What is it about?
There are many reasons to be sceptical about psychological measurement. However, not all research conducted in quantitative psychology is dependent on measurements. The better-than-average-effect is an example for psychological research that provides valuables insights without having to be based on measurements. The article provides arguments how to interpret this research as helpful in understanding overconfidence without relying on measurements.
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Why is it important?
Although there are decades of research questioning the assumption that the human mind can be measured, the bulk of psychology still relies on alleged measurements. Furthermore, many psychological instruments that are widely used in public (e.g., intelligence tests) are also based on the measurement assumption. Since there are many reasons to be sceptical about psychological measurement, it is important to show how psychological reserach can be freed from contested assumptions about psychological measurement. This can help in making psychological research more defensible.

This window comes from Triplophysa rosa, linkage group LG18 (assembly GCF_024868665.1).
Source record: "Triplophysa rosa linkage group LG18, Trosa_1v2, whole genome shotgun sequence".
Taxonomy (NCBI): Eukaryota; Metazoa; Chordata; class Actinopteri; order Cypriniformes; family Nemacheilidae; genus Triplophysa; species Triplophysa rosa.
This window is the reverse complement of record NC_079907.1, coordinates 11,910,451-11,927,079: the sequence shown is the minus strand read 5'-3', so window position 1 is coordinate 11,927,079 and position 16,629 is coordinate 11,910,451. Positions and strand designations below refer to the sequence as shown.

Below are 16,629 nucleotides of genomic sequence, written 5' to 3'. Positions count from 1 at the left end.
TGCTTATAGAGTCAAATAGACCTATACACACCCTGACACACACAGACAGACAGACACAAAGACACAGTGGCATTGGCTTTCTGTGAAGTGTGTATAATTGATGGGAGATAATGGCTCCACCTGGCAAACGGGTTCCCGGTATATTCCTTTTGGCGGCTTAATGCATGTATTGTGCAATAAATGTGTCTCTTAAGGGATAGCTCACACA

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This page is a summary of: Quantitative research without measurement. Reinterpreting the better-than-average-effect, New Ideas in Psychology, January 2023, Elsevier, DOI: 10.1016/j.newideapsych.2022.100976.
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